His crusade — supported by KGB leader Yuri Andropov — helped bring down Vasil Mzhavandze as Georgian Communist Party chief, along with other corrupt officials. In 1972, Mr. Shevardnadze succeeded Mzhavandze and continued his anti-corruption drive — while also allowing dissidents and intellectuals to fill the prison.

Mr. Shevardnadze was named to the Central Committee of the national Communist Party in 1976 and soon became a non-voting member of that body’s Politburo. His elevation to the highest levels of the Soviet government followed Gorbachev’s ascension to the presidency in March 1985.

Gorbachev and Mr. Shevardnadze had known each other since their days as Komsomol leaders in the 1950s, and Gorbachev once said that they had bonded shortly before he took over as president. They had gone for a walk at the Black Sea resort of Pitsunda and discussed the future.

“Everything is rotten,” Mr. Shevardnadze confided.

The new Soviet leader said he was of similar mind and chose his friend as the new foreign minister despite his limited travel abroad and next-to-no command of foreign languages. More remarkably, he was not even Russian.

“The issue is already decided,” Gorbachev said, according to Mr. Shevardnadze’s memoir, “The Future Belongs to Freedom.”

The veteran foreign minister, Andrei A. Gromyko, a sclerotic hard-liner who had served other sclerotic hard-liners, went on to a ceremonial job, and Gorbachev named Mr. Shevardnadze as Gromyko’s successor.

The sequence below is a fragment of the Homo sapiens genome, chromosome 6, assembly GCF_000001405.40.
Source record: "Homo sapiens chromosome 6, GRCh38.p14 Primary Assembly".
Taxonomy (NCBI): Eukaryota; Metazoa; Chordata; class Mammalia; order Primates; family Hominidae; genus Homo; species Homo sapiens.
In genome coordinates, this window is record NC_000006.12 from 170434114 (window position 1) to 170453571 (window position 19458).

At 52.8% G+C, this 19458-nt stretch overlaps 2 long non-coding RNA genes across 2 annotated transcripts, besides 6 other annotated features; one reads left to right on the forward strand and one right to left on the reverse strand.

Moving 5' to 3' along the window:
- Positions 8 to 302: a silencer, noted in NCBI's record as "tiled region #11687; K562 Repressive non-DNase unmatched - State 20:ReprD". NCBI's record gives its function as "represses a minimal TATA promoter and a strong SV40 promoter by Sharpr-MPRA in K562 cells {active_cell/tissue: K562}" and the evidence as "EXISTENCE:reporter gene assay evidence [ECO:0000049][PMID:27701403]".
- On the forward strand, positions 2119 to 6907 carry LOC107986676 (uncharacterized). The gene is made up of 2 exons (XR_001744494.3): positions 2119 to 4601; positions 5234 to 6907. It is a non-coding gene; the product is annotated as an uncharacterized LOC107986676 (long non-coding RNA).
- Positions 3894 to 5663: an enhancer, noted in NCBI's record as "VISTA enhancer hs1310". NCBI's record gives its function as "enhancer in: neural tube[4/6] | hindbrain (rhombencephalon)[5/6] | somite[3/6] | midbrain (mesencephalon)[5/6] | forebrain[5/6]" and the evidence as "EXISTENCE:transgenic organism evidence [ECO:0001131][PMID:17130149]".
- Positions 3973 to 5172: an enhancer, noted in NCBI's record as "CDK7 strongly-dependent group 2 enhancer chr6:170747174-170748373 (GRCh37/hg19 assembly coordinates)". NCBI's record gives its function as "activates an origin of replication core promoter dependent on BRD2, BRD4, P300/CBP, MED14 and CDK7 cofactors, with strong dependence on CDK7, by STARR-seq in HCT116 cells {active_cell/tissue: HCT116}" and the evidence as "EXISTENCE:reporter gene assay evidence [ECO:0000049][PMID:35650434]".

The Gorbachev-Shevardnadze alliance spearheaded a change in foreign relations they dubbed “the new thinking.”

Nevertheless, foreign policy analyst Strobe Talbott and historian Michael R. Beschloss wrote in “At the Highest Levels: The Inside Story of the End of the Cold War,” “Perhaps no one was more surprised than Gorbachev himself that during the last three years of the Cold War, Shevardnadze turned out to be so much more than a hand­servant to his diplomacy.

“Moved largely by sympathy for the nationalists in his native Georgia,” they wrote, “Gorbachev’s foreign minister pushed his boss further than he would have gone on his own toward acceptance of the eventual breakup of the Soviet Union.”

Mr. Shevardnadze began setting the groundwork for a summit meeting between Gorbachev and President Ronald Reagan. Mr. Shevardnadze held private talks in Helsinki with Secretary of State Shultz, helping establish the topics on the agenda, including arms control and security concerns. (He later grew so close to Secretary of State Baker that the U.S. diplomat warbled “Georgia on My Mind” in honor of his friend “Shevy” during a gathering at Jackson Hole, Wyo.)

Mr. Shevardnadze continued a world tour, making new trade and security agreements and settling czarist-era claims over land with such Cold War adversaries as England. He also reached diplomatic accords with Japan, China and Israel.

A U.S.-Soviet breakthrough shepherded in large measure by Gorbachev and Mr. Shevardnadze was the 1987 Intermediate-Range Nuclear Forces Treaty, which eliminated an entire class of medium-range missiles from Europe.

The Soviet leadership, again at Gorbachev and Mr. Shevardnadze’s direction, completed the withdrawal of Russian ­forces from Afghanistan in 1989 after a decade of warfare and occupation that led to the deaths of more than 13,000 Soviets and tens of thousands of Afghans.